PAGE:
At some stage to help fund growth, a business needs to decide whether or not to seek external financial support. Support may come in the form of additional equity investment, debt finance from a lender, or alternatively the business may decide to rely on bootstrap finance methods to fund its development.
The main problem with bootstrap finance is that the business tends to grow more slowly as it can only grow at the speed at which the available finance allows it to. So for example, bootstrap finance methods would not be suitable for a business which needs to grab market share and grow rapidly, or for a capital intensive business which requires large upfront investment.
The main advantage of bootstrap finance is that the entrepreneur founders retain ownership and control of the business free from the requirements of outside investors, and do not have to spend time seeking investment.
Some startup businesses use bootstrap finance out of necessity in that they either do not have access to external finance or operate in a low return business environment which is not attractive to outside investors. Others bootstrap finance out of choice in order to retain as much of the ownership of the business as possible in order to maximize their personal wealth and return.
Bootstrap Finance Method Example
The best way to see the effect of using bootstrap finance on the owners personal return is to look at a simplified example of using the three alternative methods of finance.
Suppose a startup entrepreneur is looking to create personal wealth of 1,100,000 from their business. The owner decides the business needs to grow and is seeking additional finance of 261,000.
Equity finance requires the startup founder to sell a percentage of the business to an outside investor in return for the cash funding.
Suppose in this example the entrepreneur is prepared to sell 45% of the business in return for the required funding of 261,000. This dilution would leave the startup entrepreneur with the remaining 55% of the business.
When they started the business the entrepreneur’s personal financial goal was to create wealth of 1,100,000. Since they now only own 55% of the equity, they must grow the business to a size sufficient to make their share worth 1,100,000.
The size of the business needed is calculated as follows.
% of Ownership retained = 55% Financial goal = 1,100,000 Value of business needed = 1,100,000 / 55% Value of business needed = 2,000,000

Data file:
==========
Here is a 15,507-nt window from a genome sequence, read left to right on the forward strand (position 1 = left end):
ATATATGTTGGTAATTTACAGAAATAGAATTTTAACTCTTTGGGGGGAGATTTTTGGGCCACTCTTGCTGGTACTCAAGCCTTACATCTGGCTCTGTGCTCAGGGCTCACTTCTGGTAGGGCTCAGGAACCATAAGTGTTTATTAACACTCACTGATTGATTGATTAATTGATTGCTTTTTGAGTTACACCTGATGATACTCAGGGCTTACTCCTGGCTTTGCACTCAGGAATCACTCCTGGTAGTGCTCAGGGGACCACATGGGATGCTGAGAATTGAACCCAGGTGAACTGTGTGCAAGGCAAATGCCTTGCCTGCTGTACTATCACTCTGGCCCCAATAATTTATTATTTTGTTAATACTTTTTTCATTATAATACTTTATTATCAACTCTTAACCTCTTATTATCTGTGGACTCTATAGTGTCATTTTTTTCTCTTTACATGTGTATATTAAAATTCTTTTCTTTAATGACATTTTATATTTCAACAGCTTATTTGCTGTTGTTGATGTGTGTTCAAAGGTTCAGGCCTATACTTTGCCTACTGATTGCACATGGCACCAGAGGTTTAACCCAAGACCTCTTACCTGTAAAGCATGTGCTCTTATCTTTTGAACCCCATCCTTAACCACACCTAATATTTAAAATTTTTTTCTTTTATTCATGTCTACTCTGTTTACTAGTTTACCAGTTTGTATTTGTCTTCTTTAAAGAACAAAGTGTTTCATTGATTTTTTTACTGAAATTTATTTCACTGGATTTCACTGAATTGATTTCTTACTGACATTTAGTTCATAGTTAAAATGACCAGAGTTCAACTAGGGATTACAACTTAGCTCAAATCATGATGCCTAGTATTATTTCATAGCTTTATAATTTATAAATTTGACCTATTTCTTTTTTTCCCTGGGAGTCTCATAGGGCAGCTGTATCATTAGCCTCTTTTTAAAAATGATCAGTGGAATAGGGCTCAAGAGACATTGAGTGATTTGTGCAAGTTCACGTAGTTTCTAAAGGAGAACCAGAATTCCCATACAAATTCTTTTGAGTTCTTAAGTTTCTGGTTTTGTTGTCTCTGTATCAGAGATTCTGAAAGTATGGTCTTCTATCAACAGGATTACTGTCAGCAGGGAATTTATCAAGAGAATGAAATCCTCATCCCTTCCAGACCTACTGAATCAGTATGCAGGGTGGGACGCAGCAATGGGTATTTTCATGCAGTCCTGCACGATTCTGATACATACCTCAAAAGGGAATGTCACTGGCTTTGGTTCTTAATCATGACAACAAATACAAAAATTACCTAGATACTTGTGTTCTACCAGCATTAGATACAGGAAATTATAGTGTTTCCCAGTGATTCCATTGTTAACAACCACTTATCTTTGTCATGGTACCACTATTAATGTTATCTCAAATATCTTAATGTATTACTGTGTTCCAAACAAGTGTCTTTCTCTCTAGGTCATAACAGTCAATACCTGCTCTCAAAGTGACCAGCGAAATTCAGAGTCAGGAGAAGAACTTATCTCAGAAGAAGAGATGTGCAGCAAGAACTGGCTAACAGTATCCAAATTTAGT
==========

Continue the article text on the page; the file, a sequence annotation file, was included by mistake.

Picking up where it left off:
As a result of selling 45% of the business in return for cash of 261,000, the entrepreneur must now use the cash to grow the business to be worth at least 2,000,000 in order that their 55% share is sufficient to achieve their financial goal of 1,100,000.
Suppose now that the entrepreneur decides instead of equity to raise the required funding using debt finance.
Debt finance does not require the entrepreneur to give up any equity in the business, but the business must pay interest on the debt and it must repay the amount borrowed at the end of the term.
Assume for simplicity that the principal amount of 261,000 borrowed is settled when the business is sold.
Again, the entrepreneur has a personal financial goal of generating wealth of 1,100,000 from the business. This wealth however is after repaying the debt finance of 261,000 and so the business must be valued at a higher amount calculated as follows.
% of Ownership = 100% Financial goal = 1,100,000 Debt finance = 261,000 Value of business needed = Financial goal + Debt finance Value of business needed = 1,100,000 + 261,000 Value of business needed = 1,361,000
As a result of borrowing 261,000, the entrepreneur must now use the cash to grow the business to be worth at least 1,361,000 in order to achieve their financial goal of 1,100,000.
Finally, if the entrepreneur decides not to raise external finance and chooses to using bootstrap finance, the lack of additional funding will mean the business will probably grow more slowly. However, in this case, the entrepreneur has not had to give away any of the equity in the business and retains 100% ownership, and the business does not have any debt finance to repay.
Under these conditions the entire worth of the business belongs to the entrepreneur, and therefore to achieve their financial goal of 1,100,000, they only need to grow the business to a value of 1,100,000.
To highlight the differences between the three methods of financing the business, the table below sets out a summary of the results.
All amounts are shown in ‘000.
|Debt to repay||261|
Although this is a simplified example, it demonstrates the effect of choosing the bootstrap finance method.
If the entrepreneur chooses to expand the business by raising external finance then they have to be prepared to grow the business to a value which will compensate for either the reduced equity percentage they own or the requirement to repay the debt finance. In the above example the value of the business needed to be 2,000,000 in the case of equity funding, and 1,361,000 in the case of debt funding.
By choosing to bootstrap finance, due to the lack of cash to fund expansion, the business will not grow as large or as rapidly as it might have done with the injection of funds. However, to achieve their personal financial goal, in this example, the bootstrapping entrepreneur only needs to grow the business to a value of 1,100,000.
About the Author
Chartered accountant Michael Brown is the founder and CEO of Plan Projections. He has worked as an accountant and consultant for more than 25 years and has built financial models for all types of industries. He has been the CFO or controller of both small and medium sized companies and has run small businesses of his own. He has been a manager and an auditor with Deloitte, a big 4 accountancy firm, and holds a degree from Loughborough University.